Background: The financial implications of male circumcision (MC) scale-up in sub-Saharan Africa associated with reduced HIV have been evaluated. However, no analysis has incorporated the expected reduction of a comprehensive set of other sexually transmitted infections including human papillomavirus, herpes simplex virus type 2, genital ulcer disease, bacterial vaginosis, and trichomoniasis.
Methods: A Markov model tracked a dynamic population undergoing potential MC scale-up, as individuals experienced MC procedures, procedure-related adverse events, and MC-reduced sexually transmitted infections and accrued any associated costs. Rakai, Uganda, was used as a prototypical rural sub-Saharan African community. Monte Carlo microsimulations evaluated outcomes under 4 alternative scale-up strategies to reach 80% MC coverage among men aged 15 to 49 years, in addition to a baseline strategy defined by current MC rates in central Uganda. Financial outcomes included direct medical expenses only and were evaluated over 5 and 25 years. Costs were discounted to the beginning of each period, coinciding with the start of MC scale-up, and expressed in US$2012.
Results: Cost savings from infections averted by MC vary from US$197,531 after 5 years of a scale-up program focusing on adolescent/adult procedures to more than US$13 million after 25 years, under a strategy incorporating increased infant MCs. Over a 5-year period, reduction in HIV contributes to 50% of cost savings, and for 25 years, this contribution rises to nearly 90%.
Conclusions: Sexually transmitted infections other than HIV contribute to cost savings associated with MC scale-up. Previous analyses, focusing exclusively on the financial impact through averted HIV, may have underestimated true cost savings by 10% to 50%.
A comprehensive evaluation of the financial implications of male circumcision scale-up in sub-Saharan Africa found that previous cost analyses focusing only on HIV have underestimated impact. Supplemental digital content is available in the Article.
From the *Department of Pathology, School of Medicine; †Department of Health Policy and Management, Bloomberg School of Public Health; and ‡Department of Medicine, School of Medicine, Johns Hopkins University, Baltimore, MD; §Division of Intramural Research, National Institute of Allergy and Infectious Diseases, National Institutes of Health, Bethesda, MD; and ¶Department of Epidemiology, Bloomberg School of Public Health, Johns Hopkins University, Baltimore, MD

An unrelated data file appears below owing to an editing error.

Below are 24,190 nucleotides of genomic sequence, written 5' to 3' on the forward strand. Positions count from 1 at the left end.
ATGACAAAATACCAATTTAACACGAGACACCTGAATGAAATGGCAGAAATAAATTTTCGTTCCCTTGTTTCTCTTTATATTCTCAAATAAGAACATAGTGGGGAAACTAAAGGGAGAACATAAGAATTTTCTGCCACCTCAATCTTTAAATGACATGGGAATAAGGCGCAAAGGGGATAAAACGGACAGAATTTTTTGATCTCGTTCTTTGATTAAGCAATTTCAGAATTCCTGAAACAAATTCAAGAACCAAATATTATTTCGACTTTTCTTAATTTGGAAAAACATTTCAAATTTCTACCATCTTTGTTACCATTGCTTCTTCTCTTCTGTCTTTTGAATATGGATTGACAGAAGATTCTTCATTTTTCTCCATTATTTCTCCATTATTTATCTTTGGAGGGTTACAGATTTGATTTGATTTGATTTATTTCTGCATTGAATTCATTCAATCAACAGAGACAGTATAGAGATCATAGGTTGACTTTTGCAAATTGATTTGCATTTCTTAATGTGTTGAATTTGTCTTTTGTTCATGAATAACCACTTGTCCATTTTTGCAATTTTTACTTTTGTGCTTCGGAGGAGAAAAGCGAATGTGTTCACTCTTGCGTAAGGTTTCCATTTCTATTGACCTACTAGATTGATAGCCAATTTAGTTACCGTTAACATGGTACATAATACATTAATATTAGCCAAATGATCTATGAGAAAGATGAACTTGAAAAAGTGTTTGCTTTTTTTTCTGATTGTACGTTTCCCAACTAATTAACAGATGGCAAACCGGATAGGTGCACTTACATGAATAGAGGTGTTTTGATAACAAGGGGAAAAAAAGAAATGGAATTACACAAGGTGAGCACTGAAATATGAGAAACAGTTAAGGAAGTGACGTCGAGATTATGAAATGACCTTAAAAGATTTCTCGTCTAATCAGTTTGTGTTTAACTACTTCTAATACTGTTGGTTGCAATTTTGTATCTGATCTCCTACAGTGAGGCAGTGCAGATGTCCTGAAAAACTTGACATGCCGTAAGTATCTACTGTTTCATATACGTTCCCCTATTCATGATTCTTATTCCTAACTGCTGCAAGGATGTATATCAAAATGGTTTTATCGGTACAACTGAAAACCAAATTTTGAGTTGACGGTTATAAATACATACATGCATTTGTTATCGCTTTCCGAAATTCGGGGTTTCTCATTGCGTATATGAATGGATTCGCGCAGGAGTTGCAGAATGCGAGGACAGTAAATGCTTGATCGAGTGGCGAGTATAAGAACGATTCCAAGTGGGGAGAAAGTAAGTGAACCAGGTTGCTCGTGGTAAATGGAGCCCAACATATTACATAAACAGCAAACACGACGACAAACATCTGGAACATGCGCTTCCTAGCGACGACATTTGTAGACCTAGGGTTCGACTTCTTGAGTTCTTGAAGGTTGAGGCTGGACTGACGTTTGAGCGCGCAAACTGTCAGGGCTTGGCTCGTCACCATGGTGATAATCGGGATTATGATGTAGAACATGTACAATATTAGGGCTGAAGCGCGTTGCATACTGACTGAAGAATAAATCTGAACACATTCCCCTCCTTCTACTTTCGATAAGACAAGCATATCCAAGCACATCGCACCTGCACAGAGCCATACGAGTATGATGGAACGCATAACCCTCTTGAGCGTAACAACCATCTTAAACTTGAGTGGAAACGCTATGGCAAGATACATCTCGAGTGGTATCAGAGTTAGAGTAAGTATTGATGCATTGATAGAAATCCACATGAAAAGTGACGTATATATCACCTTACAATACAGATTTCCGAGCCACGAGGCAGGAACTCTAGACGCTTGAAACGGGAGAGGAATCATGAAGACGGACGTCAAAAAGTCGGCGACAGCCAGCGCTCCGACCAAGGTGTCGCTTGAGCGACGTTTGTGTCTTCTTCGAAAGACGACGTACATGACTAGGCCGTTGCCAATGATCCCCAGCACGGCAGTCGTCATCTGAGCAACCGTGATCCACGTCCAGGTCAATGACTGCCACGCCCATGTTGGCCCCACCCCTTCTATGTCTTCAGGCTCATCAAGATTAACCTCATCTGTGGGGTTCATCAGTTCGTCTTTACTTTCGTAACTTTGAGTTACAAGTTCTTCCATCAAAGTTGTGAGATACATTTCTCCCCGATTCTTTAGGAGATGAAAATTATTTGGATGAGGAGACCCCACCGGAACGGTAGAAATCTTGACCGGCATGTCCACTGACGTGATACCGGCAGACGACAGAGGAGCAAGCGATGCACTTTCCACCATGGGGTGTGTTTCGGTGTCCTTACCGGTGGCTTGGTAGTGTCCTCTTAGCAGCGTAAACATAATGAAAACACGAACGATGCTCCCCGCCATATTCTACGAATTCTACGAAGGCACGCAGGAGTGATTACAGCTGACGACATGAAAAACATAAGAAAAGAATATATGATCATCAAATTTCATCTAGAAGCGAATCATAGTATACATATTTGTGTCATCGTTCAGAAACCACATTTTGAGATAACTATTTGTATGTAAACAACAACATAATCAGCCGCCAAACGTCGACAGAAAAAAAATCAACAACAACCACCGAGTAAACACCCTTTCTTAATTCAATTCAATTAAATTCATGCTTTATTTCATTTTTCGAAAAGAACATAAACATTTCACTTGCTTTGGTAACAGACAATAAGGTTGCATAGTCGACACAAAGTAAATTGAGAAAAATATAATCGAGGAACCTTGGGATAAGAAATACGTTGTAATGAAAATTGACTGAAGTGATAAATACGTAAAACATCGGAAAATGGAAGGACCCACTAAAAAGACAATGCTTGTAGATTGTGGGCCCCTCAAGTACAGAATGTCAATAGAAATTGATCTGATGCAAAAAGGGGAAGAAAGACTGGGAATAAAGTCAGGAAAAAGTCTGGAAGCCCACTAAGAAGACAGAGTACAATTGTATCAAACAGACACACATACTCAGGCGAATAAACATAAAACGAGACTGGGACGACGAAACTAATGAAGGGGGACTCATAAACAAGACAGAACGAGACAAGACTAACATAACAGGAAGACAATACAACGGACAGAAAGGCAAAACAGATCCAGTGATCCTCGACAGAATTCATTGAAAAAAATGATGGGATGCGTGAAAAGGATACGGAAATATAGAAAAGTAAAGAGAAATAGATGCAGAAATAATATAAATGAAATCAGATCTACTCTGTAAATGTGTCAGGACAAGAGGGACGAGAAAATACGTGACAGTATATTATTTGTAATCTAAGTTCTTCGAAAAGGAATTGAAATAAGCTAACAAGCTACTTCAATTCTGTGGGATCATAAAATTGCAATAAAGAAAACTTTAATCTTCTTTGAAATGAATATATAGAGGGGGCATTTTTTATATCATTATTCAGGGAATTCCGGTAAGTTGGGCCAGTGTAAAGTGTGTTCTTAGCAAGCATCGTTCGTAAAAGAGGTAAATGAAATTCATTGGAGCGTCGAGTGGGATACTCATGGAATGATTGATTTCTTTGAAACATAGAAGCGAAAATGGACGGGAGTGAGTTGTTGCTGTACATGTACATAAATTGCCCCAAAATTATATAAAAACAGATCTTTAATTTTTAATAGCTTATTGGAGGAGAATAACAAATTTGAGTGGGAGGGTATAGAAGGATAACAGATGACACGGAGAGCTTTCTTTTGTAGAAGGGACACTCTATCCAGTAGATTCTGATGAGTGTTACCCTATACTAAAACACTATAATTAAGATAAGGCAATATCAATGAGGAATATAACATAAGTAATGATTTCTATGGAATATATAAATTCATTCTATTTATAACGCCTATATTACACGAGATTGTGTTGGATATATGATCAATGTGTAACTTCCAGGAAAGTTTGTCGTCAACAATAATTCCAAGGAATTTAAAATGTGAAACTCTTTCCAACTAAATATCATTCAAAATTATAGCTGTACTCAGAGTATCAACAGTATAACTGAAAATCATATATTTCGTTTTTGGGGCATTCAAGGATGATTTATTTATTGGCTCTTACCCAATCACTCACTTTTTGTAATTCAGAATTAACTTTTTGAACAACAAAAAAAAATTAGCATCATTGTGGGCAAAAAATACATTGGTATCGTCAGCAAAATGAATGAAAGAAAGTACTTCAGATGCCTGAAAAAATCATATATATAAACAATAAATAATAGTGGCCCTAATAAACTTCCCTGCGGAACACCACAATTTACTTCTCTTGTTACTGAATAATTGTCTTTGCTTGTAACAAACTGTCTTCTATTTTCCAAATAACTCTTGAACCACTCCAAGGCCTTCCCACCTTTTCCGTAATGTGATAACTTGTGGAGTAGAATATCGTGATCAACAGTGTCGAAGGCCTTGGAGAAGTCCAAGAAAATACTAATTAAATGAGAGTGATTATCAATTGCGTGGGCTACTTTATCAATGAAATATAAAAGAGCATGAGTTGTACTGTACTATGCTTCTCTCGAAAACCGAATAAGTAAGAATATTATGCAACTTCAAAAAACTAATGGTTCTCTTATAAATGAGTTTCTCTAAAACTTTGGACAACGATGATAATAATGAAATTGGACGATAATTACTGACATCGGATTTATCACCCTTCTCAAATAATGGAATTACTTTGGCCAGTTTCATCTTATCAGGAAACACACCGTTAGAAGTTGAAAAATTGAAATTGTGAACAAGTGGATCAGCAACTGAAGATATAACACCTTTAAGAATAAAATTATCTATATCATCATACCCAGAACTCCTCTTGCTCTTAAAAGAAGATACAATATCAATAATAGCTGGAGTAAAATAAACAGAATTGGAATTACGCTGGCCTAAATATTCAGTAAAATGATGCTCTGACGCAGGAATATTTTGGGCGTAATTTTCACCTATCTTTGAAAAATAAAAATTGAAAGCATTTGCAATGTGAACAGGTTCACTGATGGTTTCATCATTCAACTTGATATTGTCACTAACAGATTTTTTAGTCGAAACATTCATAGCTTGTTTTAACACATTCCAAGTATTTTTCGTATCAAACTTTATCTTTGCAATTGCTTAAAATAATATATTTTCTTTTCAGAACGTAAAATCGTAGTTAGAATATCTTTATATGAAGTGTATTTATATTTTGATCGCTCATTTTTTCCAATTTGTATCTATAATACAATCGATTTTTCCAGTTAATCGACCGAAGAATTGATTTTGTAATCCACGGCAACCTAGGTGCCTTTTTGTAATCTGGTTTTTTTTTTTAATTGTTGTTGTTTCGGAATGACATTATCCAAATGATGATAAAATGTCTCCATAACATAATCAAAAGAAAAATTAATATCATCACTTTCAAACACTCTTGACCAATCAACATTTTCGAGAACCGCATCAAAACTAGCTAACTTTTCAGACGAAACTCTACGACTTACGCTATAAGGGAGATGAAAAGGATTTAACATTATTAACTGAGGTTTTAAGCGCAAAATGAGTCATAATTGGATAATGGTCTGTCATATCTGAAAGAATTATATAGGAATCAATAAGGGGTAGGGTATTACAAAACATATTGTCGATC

Funding: S.K. and A.A.R.T. were supported by the Doris Duke Charitable Foundation Clinician Scientist Development Award (No. 22006.02), and A.A.R.T was supported by the National Institutes of Health 1K23AI093152-01A1.
Conflict of interest statement: All authors declare that there is no potential conflict of interest relevant to this article.
Author contributions: All authors contributed to the study design, data collection, data analysis, writing, and reviewing the manuscript.
Correspondence: Aaron A.R. Tobian, MD, PhD, Department of Pathology, Johns Hopkins University, Carnegie 437, 600 N Wolfe St, Baltimore, MD 21287. E-mail: email@example.com.
Received for publication September 20, 2012, and accepted March 27, 2013.
Supplemental digital content is available for this article. Direct URL citations appear in the printed text, and links to the digital files are providedin the HTML text of this article on the journal’s Web site (http://www.stdjournal.com).